Views from space reveal the staggering extent of Harvey’s flooding – now confirmed as a 1-in-1,000-year event

As Harvey has lumbered to the northeast, the clouds have dissipated, finally giving satellites a clear view of what the 1,000-year flooding event in southeast Texas looks like. The animation above tells the tale. I created it using images acquired by NASA's Terra satellite, the first on May 2nd, long before Harvey stormed ashore, and the second image just today. Look carefully at the center of the images and you can see the pattern of roads in the Houston area. (Click on the thumbn

Is It Time to Give Bug Burgers a Chance?

A Swiss supermarket is doing its part to get Westerners hooked on the eco-friendly superfood of the future: bugs. Coop is one of Switzerland’s largest food retailers with over 2,200 outlets throughout the country, and it operates as a co-op with some 2.5 million members. Recently, Coop started stocking bug burgers and bug balls (like falafel) that are made by fellow Swiss company Essento. And according to Essento, the burgers and balls, made with ground mealworm and other ingredients, are

To Study Global Warming, Researchers Heated the Ocean Themselves

A perennial problem for climate science is that much of it lies in the realm of abstraction. Various models and forecasts compete for relevance, based on arcane statistical formulations that appear as so much gibberish to science reporters and readers alike. Well, rest easy, weary travelers — here's a climate study that leaves the ponderous math behind in favor of a real-world simulation of warming Antarctic waters. Researchers from the British Antarctic Survey decided to see what the eff

Don’t Trust Animal Characters to Teach Your Kids Morals

Yes, Frog and Toad Are Friends, but they aren't moral authorities for your children. That's the finding of a new, fun-spoiling study on little kids and picture books. It found that kids learned a lesson about sharing from a book with human characters—but not from a book about a cute raccoon. Many children's books, of course, feature animals that act like people. And anthropomorphized animals have been imparting moral lessons since the time of Aesop. Nicole Larsen and her colleagues at the

No, NASA Isn’t Going to Drill to Stop Yellowstone from Erupting

Let's cut to the chase: the purported NASA plan to "defuse" Yellowstone is pure science fiction. OK, now that we have that out of the way, let's get into the details of the numerous articles that have jumped all over what might best be "thought experiment" by scientists at NASA. Yellowstone, the massive caldera in the middle of North America, is definitely a volcanic threat. Is it a high volcanic threat? Not as much as other, much more active volcanoes in the United States. However, it ha

The Myth of The 30 IQ Point “Communication Range”

Earlier this week I tweeted a link to a Quora post which, I felt, was rather silly. The post was a response to the question "Are people with very high IQs generally happy?" and it answered in the negative: Let’s say high IQ is a blessing which comes with a terrible price. And each and every person with reading east from 135 has paid that price. HIgh IQ persons usually have also extremely vivid and wide spectrum of emotions and emotional life, and when they are happy, they are in rapture, and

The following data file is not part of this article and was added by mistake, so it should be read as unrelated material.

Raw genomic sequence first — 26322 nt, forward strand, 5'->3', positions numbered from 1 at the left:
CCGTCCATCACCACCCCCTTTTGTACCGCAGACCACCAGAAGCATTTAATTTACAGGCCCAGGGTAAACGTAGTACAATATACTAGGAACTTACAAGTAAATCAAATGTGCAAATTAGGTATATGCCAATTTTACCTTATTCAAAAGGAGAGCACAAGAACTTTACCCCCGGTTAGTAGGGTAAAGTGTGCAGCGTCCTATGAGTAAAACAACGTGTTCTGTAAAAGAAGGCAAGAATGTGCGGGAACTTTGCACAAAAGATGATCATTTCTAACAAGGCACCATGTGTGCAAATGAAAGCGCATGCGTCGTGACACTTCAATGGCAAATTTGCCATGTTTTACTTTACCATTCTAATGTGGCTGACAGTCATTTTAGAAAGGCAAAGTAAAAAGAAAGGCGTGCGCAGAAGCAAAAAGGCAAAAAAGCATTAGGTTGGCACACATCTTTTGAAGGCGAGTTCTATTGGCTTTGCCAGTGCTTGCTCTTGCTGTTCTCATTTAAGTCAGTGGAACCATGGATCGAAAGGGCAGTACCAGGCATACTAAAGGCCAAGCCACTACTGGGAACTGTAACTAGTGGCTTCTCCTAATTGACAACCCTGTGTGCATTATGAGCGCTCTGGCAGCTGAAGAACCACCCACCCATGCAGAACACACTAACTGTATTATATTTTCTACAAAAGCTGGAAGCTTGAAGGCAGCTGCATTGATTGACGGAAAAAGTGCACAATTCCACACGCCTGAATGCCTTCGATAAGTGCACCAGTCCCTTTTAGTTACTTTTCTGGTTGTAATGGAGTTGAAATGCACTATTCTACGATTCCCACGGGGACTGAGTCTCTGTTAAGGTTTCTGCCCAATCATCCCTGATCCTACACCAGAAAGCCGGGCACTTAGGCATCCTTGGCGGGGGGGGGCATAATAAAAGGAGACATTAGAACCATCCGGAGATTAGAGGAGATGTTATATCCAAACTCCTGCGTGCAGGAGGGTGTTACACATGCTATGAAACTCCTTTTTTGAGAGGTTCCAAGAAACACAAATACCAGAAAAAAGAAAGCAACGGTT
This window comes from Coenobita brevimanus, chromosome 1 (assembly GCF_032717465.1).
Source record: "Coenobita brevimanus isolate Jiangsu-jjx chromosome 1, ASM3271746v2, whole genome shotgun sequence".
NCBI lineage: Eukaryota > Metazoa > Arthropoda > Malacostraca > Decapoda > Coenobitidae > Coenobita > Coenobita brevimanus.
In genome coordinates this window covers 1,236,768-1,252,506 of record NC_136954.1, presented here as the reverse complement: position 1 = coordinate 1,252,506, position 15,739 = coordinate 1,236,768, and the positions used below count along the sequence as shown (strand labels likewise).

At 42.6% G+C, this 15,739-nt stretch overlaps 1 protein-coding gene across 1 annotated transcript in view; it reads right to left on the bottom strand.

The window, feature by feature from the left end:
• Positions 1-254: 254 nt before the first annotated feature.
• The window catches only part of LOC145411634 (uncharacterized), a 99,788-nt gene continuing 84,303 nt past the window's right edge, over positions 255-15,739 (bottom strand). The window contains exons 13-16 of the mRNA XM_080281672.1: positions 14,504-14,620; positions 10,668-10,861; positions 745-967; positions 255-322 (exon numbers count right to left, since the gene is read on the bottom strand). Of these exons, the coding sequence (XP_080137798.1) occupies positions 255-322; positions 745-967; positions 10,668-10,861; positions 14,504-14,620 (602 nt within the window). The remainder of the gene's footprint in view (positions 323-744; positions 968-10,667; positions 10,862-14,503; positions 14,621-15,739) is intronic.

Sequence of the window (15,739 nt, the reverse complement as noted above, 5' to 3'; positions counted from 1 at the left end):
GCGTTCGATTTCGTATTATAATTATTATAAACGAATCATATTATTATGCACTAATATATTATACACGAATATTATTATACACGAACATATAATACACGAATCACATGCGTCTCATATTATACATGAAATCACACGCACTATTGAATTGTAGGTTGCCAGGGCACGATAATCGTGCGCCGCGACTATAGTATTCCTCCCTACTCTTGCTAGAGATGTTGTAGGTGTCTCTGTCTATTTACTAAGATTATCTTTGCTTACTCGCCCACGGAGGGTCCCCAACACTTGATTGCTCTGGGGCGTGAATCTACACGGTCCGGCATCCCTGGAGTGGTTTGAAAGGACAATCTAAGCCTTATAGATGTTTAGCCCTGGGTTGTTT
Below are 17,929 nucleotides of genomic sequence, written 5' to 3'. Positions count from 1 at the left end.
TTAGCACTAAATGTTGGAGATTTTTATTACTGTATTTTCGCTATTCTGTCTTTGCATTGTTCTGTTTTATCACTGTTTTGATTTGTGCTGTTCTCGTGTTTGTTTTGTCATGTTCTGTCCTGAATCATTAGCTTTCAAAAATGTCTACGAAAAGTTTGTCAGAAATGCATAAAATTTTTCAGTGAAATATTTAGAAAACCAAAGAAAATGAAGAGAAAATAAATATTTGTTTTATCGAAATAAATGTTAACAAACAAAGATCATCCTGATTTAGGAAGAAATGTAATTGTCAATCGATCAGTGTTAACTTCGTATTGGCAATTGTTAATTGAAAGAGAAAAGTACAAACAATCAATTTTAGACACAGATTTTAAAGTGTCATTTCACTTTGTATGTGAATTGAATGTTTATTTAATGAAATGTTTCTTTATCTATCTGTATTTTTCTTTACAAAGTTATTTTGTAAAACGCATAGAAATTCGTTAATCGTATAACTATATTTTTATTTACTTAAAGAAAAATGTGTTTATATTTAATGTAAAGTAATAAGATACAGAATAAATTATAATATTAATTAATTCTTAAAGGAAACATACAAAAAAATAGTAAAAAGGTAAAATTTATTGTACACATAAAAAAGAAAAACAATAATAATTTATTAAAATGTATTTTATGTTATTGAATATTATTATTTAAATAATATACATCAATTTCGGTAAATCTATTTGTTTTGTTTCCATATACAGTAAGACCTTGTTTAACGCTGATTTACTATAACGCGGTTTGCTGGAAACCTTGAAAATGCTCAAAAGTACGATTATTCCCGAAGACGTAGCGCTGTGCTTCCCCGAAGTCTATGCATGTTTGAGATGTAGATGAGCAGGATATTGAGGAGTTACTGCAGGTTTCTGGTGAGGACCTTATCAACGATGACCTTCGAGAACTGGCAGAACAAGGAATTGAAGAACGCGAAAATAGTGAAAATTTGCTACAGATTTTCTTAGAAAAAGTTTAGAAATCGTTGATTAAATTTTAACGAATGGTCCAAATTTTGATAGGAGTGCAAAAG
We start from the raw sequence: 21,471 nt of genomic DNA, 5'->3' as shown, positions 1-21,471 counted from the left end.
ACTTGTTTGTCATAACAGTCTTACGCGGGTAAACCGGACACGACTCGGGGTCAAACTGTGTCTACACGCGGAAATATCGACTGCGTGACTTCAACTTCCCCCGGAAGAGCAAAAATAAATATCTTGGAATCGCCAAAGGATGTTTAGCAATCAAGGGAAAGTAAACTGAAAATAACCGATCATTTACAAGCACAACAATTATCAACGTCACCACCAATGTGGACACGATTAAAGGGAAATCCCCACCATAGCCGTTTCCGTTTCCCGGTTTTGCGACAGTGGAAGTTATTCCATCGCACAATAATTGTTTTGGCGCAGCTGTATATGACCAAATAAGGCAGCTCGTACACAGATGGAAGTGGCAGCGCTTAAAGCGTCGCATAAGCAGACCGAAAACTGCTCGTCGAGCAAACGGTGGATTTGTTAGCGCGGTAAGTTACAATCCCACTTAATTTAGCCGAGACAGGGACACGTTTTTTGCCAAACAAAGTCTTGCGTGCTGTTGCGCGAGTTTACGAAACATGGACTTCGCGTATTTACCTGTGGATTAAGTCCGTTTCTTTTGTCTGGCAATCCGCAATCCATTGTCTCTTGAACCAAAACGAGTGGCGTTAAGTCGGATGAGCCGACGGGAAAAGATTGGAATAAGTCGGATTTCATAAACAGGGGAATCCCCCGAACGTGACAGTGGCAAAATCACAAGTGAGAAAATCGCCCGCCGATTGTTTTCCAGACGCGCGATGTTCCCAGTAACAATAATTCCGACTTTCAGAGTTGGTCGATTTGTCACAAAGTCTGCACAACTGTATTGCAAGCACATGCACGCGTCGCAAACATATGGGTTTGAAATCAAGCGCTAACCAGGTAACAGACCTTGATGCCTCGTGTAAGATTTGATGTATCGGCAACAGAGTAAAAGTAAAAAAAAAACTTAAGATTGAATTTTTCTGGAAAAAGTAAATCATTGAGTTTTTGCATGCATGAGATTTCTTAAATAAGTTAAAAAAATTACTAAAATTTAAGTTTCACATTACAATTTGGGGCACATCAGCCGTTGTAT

Tiny Bat Shrugs Off Venom Of Deadly Scorpion

Pallid bats (Antrozous pallidus) are quirky little creatures, the sole species in their genus. Their long ears, which can equal half their body length, make them look quintessentially batty, but unlike most of their night hunting relatives, they prefer to tackle ground-dwelling dinners—a strategy called "gleaning." Pallid bats glean as much as half their body weight in prey every night, and their diet includes a wide range of crunchy little critters, including crickets, praying mantis, and b

Overachievers are more likely to cheat on tests.

How common is cheating on exams, and who are the cheaters? These academics suspected it was pretty common in their classes, so they decided to find out. The cheating style they investigated was the old "alter your answer and then ask for a regrade" trick. Turns out it's pretty common (about 2% of all exams, and 17% of exams returned for a regrade), but here is the shocker: more than 60% of cheaters were getting over 80% on the exam already. So there you have it--regrade cheaters are often hi

12,000 Tons of Orange Peels Bring a Jungle Back to Life

Twenty years ago, a pasture in Costa Rica was nearly barren farmland, choked by invasive grasses. Today, it blooms anew with a rich tangle of jungle plants. The magic ingredient for this resurgence? Oranges. In the mid-1990s, Del Oro, a newly established orange juice manufacturer in Costa Rica was looking for a way to get rid of the rinds and pulp left over after juice extraction. They planned on building an expensive processing plant, but two ecologists from the University of Pennsylvani

Pikas Are Disappearing from California’s Sierra Nevada Mountains

According to a survey from Yale University’s Program on Climate Change Communication, 70 percent of Americans think global warming is happening, but only 40 percent believe it will harm them personally. But what if those same people who believe they are somehow immune from harm were told climate change is being blamed for the demise of an adorable, fuzzy, innocent creature? Oh, the feels. Things, perhaps, just got personal. That’s exactly what’s playing out in a 165-square-mile stre

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